While youth climate leaders often make the news, many young people believe climate change is too big a problem for them to solve. But young people are natural changemakers, and engaging them in civics and climate action can be as easy as playing a game.
EarthGen’s new professional development series, “School Community Action,” launched with an interactive online exercise that lets teachers and students take part in a simulated conference like COP26, the United Nations climate summit recently held in Denmark. The training was built around the Climate Action Simulation game, a sophisticated online tool developed by En-ROADS. A University of Massachusetts study showed that playing the game improves participants’ climate knowledge, boosts engagement with climate issues, and helps participants feel empowered to address climate change.
Sponsored by ESD 113 and facilitated by EarthGen, this first workshop allowed teachers around the state to roleplay UN climate summit stakeholders in-game. EarthGen developed asynchronous learning materials to enhance the gaming experience and help teachers use the game in their classrooms. Focusing on international policy processes, the game is just one tool that teachers will gain through the “School Community Action” workshops.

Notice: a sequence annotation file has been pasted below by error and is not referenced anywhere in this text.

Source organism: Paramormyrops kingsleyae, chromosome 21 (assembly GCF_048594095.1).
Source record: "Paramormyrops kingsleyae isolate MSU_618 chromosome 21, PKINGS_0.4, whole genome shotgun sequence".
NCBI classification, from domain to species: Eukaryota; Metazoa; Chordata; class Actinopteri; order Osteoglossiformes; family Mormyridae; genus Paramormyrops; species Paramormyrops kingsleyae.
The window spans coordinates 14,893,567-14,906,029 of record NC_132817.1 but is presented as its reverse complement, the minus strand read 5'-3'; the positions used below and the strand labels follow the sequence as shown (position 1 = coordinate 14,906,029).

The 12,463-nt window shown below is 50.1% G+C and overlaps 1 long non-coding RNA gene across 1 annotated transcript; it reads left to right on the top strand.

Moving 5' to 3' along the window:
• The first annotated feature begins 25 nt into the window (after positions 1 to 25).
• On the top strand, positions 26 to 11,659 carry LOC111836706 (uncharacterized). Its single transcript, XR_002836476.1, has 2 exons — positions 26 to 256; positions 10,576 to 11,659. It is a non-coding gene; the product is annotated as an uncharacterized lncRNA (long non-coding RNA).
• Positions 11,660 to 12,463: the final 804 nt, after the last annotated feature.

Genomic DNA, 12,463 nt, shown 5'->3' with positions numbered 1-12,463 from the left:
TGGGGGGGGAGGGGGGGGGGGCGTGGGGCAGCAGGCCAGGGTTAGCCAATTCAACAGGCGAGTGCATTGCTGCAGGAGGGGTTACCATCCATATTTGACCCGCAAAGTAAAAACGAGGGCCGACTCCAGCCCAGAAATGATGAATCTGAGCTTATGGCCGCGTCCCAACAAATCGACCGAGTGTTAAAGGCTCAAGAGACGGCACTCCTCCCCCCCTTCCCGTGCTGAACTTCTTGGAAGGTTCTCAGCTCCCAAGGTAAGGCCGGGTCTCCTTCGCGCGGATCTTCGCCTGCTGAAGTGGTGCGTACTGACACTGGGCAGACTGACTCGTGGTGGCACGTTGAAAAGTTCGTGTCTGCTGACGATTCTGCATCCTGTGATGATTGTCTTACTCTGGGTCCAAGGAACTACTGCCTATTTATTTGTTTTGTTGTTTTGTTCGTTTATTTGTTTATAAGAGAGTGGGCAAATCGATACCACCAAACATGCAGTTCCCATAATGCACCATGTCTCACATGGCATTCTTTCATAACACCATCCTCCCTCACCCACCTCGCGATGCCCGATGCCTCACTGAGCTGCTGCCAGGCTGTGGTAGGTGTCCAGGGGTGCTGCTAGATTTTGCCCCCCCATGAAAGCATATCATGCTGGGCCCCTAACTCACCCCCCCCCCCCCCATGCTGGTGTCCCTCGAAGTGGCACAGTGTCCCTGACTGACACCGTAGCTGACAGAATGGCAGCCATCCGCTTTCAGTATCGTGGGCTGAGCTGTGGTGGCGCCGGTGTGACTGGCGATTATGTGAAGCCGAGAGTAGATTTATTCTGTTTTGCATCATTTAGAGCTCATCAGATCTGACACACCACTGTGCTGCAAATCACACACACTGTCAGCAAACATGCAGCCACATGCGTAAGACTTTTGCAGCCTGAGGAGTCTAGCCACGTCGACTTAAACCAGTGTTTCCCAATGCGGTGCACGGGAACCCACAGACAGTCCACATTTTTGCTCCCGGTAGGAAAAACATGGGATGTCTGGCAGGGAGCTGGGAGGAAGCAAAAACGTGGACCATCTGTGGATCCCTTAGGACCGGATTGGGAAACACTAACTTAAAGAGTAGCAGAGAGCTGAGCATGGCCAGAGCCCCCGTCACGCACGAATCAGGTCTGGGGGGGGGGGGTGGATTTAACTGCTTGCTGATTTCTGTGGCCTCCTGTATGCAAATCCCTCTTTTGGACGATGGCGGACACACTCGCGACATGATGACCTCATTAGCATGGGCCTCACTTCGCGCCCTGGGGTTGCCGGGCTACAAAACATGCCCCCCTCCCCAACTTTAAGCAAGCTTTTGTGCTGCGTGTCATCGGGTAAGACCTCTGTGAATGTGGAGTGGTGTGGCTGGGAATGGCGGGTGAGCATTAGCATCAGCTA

Subsequent sessions will prepare teachers to approach climate action with their students at the regional and local levels. At each level, a different strategy will be used, from advocacy to infrastructure. Equipped with this wide array of resources, teachers will complete Community Action Plans. Whether they use the online game or other tools, each teacher’s action plan will fit their own students’ interests. By meeting them where they are, teachers can help every student get involved in making local change.
See EarthGen’s website for information on other professional development opportunities.